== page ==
Ah the British steel hardtail. Classic! Quintessential! Tough, durable, simple, and fun. The ever-reliable companion for those who like to ride all-year round. In the case of the Genesis Tarn, chubby 27.5+ tyres give an old favourite a new twist…
British bicycle brand Genesis offers four different models in its mountain bike range. There’s the Caribou and the Longitude for off-road bikepacking, the Core 27.5in hardtail, and the Tarn 27.5+ hardtail. Equipped with with the in-vogue 27.5×2.8in tyre standard, the Tarn range offers a long and low chubby option for hardtail riders who are looking for more comfort, more traction and more capability without having to resort to the complexity of a fully suspended frame.
Within the Tarn range, there are three models: the Tarn 10, Tarn 20, and the Tarn 29. All models are built with the same steel frame, which can also be bought on its own for £599.
The Tarn 10 is spec’d as a fully rigid bike for those who want to ditch the suspension all together, while the Tarn 29 (obviously) utilises 29in wheels. In comparison, the Tarn 20 features 27.5×2.8in chubby tyres with 120mm of air sprung travel. It’s pitched as a versatile, go anywhere, velo tout terrain bike. And with an impressive parts spec on paper, this could definitely be the hardtail that many UK riders are looking for.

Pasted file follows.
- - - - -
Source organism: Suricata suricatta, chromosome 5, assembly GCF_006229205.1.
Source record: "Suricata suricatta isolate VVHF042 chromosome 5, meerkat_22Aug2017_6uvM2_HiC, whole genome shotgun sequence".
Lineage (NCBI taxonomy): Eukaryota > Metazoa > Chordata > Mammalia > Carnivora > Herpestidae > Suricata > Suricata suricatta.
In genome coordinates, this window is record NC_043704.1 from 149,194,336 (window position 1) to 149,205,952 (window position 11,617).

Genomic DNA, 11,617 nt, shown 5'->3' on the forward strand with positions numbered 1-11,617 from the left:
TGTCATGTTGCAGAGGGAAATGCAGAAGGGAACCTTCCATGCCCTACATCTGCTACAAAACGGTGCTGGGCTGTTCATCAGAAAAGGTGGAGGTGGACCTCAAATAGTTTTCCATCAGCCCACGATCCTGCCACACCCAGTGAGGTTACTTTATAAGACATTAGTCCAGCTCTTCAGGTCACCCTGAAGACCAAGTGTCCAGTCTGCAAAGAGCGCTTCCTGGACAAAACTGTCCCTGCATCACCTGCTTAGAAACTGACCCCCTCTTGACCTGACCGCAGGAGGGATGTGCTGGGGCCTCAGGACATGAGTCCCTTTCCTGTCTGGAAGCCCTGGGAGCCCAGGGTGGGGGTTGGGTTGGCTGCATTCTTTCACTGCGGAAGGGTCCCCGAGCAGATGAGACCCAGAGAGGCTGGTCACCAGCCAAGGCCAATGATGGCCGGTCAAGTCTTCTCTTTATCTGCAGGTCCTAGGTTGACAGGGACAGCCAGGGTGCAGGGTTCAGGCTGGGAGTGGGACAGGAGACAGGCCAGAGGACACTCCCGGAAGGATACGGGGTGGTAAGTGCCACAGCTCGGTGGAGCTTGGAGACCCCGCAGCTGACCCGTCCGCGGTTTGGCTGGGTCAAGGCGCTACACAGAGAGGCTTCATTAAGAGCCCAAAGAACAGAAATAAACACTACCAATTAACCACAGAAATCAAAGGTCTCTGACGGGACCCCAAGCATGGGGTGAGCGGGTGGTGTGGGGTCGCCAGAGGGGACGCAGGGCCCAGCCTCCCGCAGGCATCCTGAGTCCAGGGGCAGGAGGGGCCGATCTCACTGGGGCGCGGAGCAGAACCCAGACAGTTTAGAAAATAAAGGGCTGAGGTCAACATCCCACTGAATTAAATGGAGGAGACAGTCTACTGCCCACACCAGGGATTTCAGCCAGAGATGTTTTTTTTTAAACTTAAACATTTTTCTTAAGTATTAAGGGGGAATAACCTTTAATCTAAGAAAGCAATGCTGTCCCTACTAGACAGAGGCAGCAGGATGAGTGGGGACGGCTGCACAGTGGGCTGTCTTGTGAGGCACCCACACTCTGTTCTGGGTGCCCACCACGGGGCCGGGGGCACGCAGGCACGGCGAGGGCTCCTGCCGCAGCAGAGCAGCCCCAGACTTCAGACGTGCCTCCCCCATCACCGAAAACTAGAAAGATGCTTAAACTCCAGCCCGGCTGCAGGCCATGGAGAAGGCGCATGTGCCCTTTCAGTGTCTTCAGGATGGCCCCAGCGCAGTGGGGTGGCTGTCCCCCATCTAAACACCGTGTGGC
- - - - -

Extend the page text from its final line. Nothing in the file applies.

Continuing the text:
“The quintessential steel UK trail hardtail – redefined. Tarn is our dedicated 27.5+ offering, designed from the ground up around the new Boost axle standards, wider chainline and new-school progressive geometry. A beautifully crafted steel frame and an enviable part spec with the new Shimano SLX 1×11 drivetrain, Rockshox Yari RL Solo Airfork, FATlab 40mm rims, KS dropper seatpost and tubeless-ready WTB Ranger 2.8″ rubber will happily handle anything and everything the UK’s trails can throw at you.” – From Genesis.
2017 Genesis TARN 20 Features
- Trail hardtail that’s long and low slung
- Made from seamless double-butted steel tubing
- 120mm fork travel
- Dedicated 27.5+ wheel model (TARN 29er also available)
- 68° head angle
- 72° seat angle
- 445mm chainstay length
- Dropped toptubes – generous standover
- Boost 148x12mm rear thru-axle
- No less than three x water bottle mounts
- Available sizes: Small, Medium, Large, X-Large
- RRP: £1799.99
With the chunky RockShox Yari fork up front, the Genesis Tarn 20 looks the business. 120mm of travel and a 68° head angle to strike a balance between nimble steering and descending capability.
As all proper British hardtails are, the Tarn 20 is made from steel. Double-butted cromoly to be specific, with loads of gentle curves bending this way and that to offer more ‘give’ where it’s needed.
To keep that toptube low-slung, Genesis support the seat tube with a curved brace that looks dead lovely. I’m riding the XL frame size, but there is masses of standover height.
Short, but not too short. A 445mm rear centre length offers a metric shit-tonne of mud clearance around the chubby 27.5×2.8in tyres, while giving stability to the handling overall. The rear end is Boost’d, and is also 29in wheel compatible.
I’ve already discovered the virtues of that mud clearance around the chainstay yoke, with the slender steel tubes allowing gloopy mud to slip and slide past.
The upper seatstay assembly is reinforced with a subtle gusset to help increase lateral rigidity, whilst still maximising tyre clearance. I haven’t tried it yet, but there is easily room for 3.0in wide tyres in the frame.
A Shimano 148x12mm thru-axle offers tools-free removal and installation of the rear wheel.